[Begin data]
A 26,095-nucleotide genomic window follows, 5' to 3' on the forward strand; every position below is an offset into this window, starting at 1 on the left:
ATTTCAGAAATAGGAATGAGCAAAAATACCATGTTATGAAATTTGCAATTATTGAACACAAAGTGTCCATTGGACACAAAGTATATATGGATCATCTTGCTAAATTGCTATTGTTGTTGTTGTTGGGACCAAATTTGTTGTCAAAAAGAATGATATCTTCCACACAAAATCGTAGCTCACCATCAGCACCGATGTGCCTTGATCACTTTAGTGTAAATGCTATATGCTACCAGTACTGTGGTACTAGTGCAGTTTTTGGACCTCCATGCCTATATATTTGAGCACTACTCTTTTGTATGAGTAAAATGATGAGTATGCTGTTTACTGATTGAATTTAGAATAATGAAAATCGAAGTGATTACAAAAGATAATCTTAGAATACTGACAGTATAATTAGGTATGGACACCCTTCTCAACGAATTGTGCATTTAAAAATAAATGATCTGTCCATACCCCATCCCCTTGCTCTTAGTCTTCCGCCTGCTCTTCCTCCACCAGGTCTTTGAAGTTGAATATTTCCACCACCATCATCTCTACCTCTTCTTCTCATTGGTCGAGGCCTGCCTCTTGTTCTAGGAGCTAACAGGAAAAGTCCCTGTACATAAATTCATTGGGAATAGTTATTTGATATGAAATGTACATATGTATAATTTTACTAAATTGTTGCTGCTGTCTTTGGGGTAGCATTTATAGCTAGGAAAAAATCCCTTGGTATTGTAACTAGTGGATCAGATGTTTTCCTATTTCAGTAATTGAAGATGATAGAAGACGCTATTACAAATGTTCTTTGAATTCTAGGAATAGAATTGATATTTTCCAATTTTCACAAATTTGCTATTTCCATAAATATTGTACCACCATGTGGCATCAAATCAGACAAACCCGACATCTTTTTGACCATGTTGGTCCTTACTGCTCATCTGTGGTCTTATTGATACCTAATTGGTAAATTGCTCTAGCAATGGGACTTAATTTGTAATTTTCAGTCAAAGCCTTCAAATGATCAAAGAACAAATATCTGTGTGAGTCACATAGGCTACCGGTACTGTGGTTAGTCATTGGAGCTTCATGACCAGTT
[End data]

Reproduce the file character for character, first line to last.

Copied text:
A 26,095-nucleotide genomic window follows, 5' to 3' on the forward strand; every position below is an offset into this window, starting at 1 on the left:
ATTTCAGAAATAGGAATGAGCAAAAATACCATGTTATGAAATTTGCAATTATTGAACACAAAGTGTCCATTGGACACAAAGTATATATGGATCATCTTGCTAAATTGCTATTGTTGTTGTTGTTGGGACCAAATTTGTTGTCAAAAAGAATGATATCTTCCACACAAAATCGTAGCTCACCATCAGCACCGATGTGCCTTGATCACTTTAGTGTAAATGCTATATGCTACCAGTACTGTGGTACTAGTGCAGTTTTTGGACCTCCATGCCTATATATTTGAGCACTACTCTTTTGTATGAGTAAAATGATGAGTATGCTGTTTACTGATTGAATTTAGAATAATGAAAATCGAAGTGATTACAAAAGATAATCTTAGAATACTGACAGTATAATTAGGTATGGACACCCTTCTCAACGAATTGTGCATTTAAAAATAAATGATCTGTCCATACCCCATCCCCTTGCTCTTAGTCTTCCGCCTGCTCTTCCTCCACCAGGTCTTTGAAGTTGAATATTTCCACCACCATCATCTCTACCTCTTCTTCTCATTGGTCGAGGCCTGCCTCTTGTTCTAGGAGCTAACAGGAAAAGTCCCTGTACATAAATTCATTGGGAATAGTTATTTGATATGAAATGTACATATGTATAATTTTACTAAATTGTTGCTGCTGTCTTTGGGGTAGCATTTATAGCTAGGAAAAAATCCCTTGGTATTGTAACTAGTGGATCAGATGTTTTCCTATTTCAGTAATTGAAGATGATAGAAGACGCTATTACAAATGTTCTTTGAATTCTAGGAATAGAATTGATATTTTCCAATTTTCACAAATTTGCTATTTCCATAAATATTGTACCACCATGTGGCATCAAATCAGACAAACCCGACATCTTTTTGACCATGTTGGTCCTTACTGCTCATCTGTGGTCTTATTGATACCTAATTGGTAAATTGCTCTAGCAATGGGACTTAATTTGTAATTTTCAGTCAAAGCCTTCAAATGATCAAAGAACAAATATCTGTGTGAGTCACATAGGCTACCGGTACTGTGGTTAGTCATTGGAGCTTCATGACCAGTT